Books written to mark literary anniversaries and books about Renaissance art have, to my mind, something in common: one often approaches them with a degree of trepidation. Will the author really have anything new to say or are they only cashing in on a numerological coincidence or on the beauty of their subject matter? From such a standpoint, Martin Kemp’s Visions of Heaven is doubly worth celebrating, for it offers a wonderfully original and stimulating account of Italian Renaissance art by approaching it from a new perspective: as a series of attempts to deal with the problem of how to represent ‘divine light’ – a problem that also faced the greatest Italian vernacular poet, Dante Alighieri, who died seven hundred years ago.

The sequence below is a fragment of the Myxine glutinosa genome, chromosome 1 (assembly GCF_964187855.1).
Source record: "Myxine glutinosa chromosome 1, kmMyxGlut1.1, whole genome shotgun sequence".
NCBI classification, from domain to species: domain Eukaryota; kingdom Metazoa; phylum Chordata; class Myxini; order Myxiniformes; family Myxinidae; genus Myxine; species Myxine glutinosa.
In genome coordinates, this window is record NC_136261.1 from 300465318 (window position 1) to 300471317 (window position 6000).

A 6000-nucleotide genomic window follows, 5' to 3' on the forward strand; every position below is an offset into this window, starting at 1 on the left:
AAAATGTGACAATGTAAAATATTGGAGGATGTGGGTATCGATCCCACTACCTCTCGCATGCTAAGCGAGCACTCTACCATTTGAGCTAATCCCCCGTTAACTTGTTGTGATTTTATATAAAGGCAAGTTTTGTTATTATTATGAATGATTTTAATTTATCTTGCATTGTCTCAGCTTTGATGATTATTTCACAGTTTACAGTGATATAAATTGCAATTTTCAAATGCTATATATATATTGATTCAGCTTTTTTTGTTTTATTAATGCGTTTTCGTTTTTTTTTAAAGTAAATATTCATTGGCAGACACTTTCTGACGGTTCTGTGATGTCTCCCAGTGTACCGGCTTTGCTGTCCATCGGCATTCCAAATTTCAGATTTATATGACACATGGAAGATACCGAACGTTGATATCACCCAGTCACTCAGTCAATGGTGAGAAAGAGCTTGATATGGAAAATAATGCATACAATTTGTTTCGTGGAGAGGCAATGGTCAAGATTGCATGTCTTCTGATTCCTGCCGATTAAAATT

Christianity is only one of many religions in which an analogy between light and the divine is frequently drawn. Moreover, the analogy is often a double one. Like light, God reveals and gives life. But the transcendence of the divine can also be blinding or unfathomable. Dante’s Divine Comedy, especially